Do Not Apply for an Airline Credit Card While on the Plane

Every time you turn around, it seems like someone wants you to sign up for a credit card – and there’s no worse place for a commercial offer than a plane. You cannot run, you cannot hide, and are probably tired and dehydrated. You’ve probably averted your eyes towards the end of the trip as flight attendants walk down the aisle with applications for an airline credit card. You can’t make out the harsh announcement of how many points are on the line, but you get the feeling that if you sign up today, you will get a whole bunch of them.

But is that a good idea? Should you keep your head down and look at the logbook crossword puzzle?

Answer: Skip these in-flight suggestions. It might seem like the rewards are worth it, but the timing hasn’t been set yet.

Avoid impulsive credit card bids

“If something about the flight experience makes you nervous, then now is not the time to apply for a credit card,” said Megan Horner, credit card publisher at . “When you’re not in the right mood, you can apply that you will regret later.”

Whatever that signup bonus is, it probably shouldn’t be applied on a whim. “Be sure to check the minimum spending required to earn these bonus points and check the annual percentage rate,” said Lisa Lee Freeman, consumer expert and co-author of the Hot Shopping Tips podcast. If you tend to keep a balance , this is not a financial decision that you need to make impulsively.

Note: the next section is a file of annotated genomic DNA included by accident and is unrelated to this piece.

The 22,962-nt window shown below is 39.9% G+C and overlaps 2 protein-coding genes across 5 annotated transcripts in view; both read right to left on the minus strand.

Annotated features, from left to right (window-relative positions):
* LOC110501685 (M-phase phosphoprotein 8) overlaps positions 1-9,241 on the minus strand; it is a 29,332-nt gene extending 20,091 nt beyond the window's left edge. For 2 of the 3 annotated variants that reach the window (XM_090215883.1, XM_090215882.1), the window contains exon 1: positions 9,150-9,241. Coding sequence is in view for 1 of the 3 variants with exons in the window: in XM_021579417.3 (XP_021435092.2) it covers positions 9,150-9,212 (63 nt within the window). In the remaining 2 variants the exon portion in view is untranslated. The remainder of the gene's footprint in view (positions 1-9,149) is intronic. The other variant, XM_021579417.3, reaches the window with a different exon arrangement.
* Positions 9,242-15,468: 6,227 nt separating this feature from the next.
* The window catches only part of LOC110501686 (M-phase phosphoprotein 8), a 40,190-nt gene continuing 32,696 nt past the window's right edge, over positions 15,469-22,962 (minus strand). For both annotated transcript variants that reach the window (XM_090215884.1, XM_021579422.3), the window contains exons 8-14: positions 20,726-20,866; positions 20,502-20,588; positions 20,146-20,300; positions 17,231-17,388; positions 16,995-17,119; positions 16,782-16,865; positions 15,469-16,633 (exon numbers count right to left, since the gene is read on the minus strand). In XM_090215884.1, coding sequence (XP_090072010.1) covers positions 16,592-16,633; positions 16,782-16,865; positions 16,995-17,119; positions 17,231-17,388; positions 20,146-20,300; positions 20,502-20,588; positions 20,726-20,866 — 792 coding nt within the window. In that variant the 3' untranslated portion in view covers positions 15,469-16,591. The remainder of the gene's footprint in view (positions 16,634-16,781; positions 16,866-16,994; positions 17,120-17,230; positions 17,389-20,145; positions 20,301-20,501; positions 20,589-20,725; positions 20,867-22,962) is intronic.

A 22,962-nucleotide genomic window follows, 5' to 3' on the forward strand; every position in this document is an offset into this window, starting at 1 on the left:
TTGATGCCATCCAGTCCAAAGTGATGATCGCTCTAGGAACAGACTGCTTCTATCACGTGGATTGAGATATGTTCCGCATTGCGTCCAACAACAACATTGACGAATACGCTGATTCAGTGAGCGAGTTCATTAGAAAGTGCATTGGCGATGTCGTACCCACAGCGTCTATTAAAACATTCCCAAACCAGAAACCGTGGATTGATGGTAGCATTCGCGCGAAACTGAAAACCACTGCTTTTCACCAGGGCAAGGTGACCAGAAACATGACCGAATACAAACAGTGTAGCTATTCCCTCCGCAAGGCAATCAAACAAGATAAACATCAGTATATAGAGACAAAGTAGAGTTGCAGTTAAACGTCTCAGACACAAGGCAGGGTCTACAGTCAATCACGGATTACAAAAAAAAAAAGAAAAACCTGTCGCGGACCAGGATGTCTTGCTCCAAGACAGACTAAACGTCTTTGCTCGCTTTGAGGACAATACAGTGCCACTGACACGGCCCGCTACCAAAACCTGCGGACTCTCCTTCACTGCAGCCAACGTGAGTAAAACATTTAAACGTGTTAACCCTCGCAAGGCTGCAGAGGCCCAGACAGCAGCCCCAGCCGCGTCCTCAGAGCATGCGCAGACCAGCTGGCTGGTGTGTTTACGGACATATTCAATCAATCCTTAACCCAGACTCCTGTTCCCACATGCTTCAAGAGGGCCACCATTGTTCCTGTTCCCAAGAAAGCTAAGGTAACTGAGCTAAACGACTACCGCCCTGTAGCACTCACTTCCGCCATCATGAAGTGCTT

Applying for a credit card at cruising altitude puts you at a disadvantage, Horner said. You probably can’t go to the online comparison store easily, and paying for half an hour of Wi-Fi to do so will cut your initial bonus.

Check the registration offer

If you are thinking of applying, ask if you can take the brochure with you to review it later, Horner recommended. “It is very rare that you see a deal that must be done immediately.” There are several advantages to using your application. First, you don’t run the risk of jeopardizing your personal information, she said, as physical fitness can be lost and Wi-Fi in flight can be unsafe.

Plus, this extra time makes sure you get the biggest bonus. “Some airlines take time to update their brochures, so the check-in bonuses you see may not be the highest available,” Horner said. “And if you have a good credit rating, you probably want to wait and see if you get targeted offers online that are even better.”


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